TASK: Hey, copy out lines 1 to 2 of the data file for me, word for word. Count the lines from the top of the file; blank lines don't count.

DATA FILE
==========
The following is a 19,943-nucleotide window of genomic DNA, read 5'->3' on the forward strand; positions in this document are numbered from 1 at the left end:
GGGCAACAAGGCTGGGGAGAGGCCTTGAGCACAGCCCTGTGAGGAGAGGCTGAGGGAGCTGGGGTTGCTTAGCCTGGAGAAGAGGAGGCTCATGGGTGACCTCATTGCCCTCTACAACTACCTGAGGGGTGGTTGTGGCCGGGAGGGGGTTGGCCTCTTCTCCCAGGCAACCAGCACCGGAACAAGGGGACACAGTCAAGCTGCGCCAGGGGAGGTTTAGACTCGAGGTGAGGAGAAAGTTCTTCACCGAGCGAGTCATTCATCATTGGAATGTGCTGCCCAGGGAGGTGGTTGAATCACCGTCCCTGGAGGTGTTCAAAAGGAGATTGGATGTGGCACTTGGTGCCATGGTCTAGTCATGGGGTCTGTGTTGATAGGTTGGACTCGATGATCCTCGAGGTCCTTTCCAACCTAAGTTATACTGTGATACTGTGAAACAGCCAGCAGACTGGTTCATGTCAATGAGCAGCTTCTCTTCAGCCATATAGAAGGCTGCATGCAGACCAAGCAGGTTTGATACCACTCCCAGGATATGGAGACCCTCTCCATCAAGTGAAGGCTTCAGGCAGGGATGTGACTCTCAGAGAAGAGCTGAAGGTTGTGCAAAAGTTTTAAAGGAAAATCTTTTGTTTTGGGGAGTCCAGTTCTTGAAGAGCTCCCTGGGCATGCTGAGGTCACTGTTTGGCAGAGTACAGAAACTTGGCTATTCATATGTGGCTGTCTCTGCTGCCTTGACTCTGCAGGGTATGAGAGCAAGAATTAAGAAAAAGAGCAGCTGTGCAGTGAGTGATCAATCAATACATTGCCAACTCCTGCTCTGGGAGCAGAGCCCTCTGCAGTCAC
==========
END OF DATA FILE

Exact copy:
The following is a 19,943-nucleotide window of genomic DNA, read 5'->3' on the forward strand; positions in this document are numbered from 1 at the left end:
GGGCAACAAGGCTGGGGAGAGGCCTTGAGCACAGCCCTGTGAGGAGAGGCTGAGGGAGCTGGGGTTGCTTAGCCTGGAGAAGAGGAGGCTCATGGGTGACCTCATTGCCCTCTACAACTACCTGAGGGGTGGTTGTGGCCGGGAGGGGGTTGGCCTCTTCTCCCAGGCAACCAGCACCGGAACAAGGGGACACAGTCAAGCTGCGCCAGGGGAGGTTTAGACTCGAGGTGAGGAGAAAGTTCTTCACCGAGCGAGTCATTCATCATTGGAATGTGCTGCCCAGGGAGGTGGTTGAATCACCGTCCCTGGAGGTGTTCAAAAGGAGATTGGATGTGGCACTTGGTGCCATGGTCTAGTCATGGGGTCTGTGTTGATAGGTTGGACTCGATGATCCTCGAGGTCCTTTCCAACCTAAGTTATACTGTGATACTGTGAAACAGCCAGCAGACTGGTTCATGTCAATGAGCAGCTTCTCTTCAGCCATATAGAAGGCTGCATGCAGACCAAGCAGGTTTGATACCACTCCCAGGATATGGAGACCCTCTCCATCAAGTGAAGGCTTCAGGCAGGGATGTGACTCTCAGAGAAGAGCTGAAGGTTGTGCAAAAGTTTTAAAGGAAAATCTTTTGTTTTGGGGAGTCCAGTTCTTGAAGAGCTCCCTGGGCATGCTGAGGTCACTGTTTGGCAGAGTACAGAAACTTGGCTATTCATATGTGGCTGTCTCTGCTGCCTTGACTCTGCAGGGTATGAGAGCAAGAATTAAGAAAAAGAGCAGCTGTGCAGTGAGTGATCAATCAATACATTGCCAACTCCTGCTCTGGGAGCAGAGCCCTCTGCAGTCAC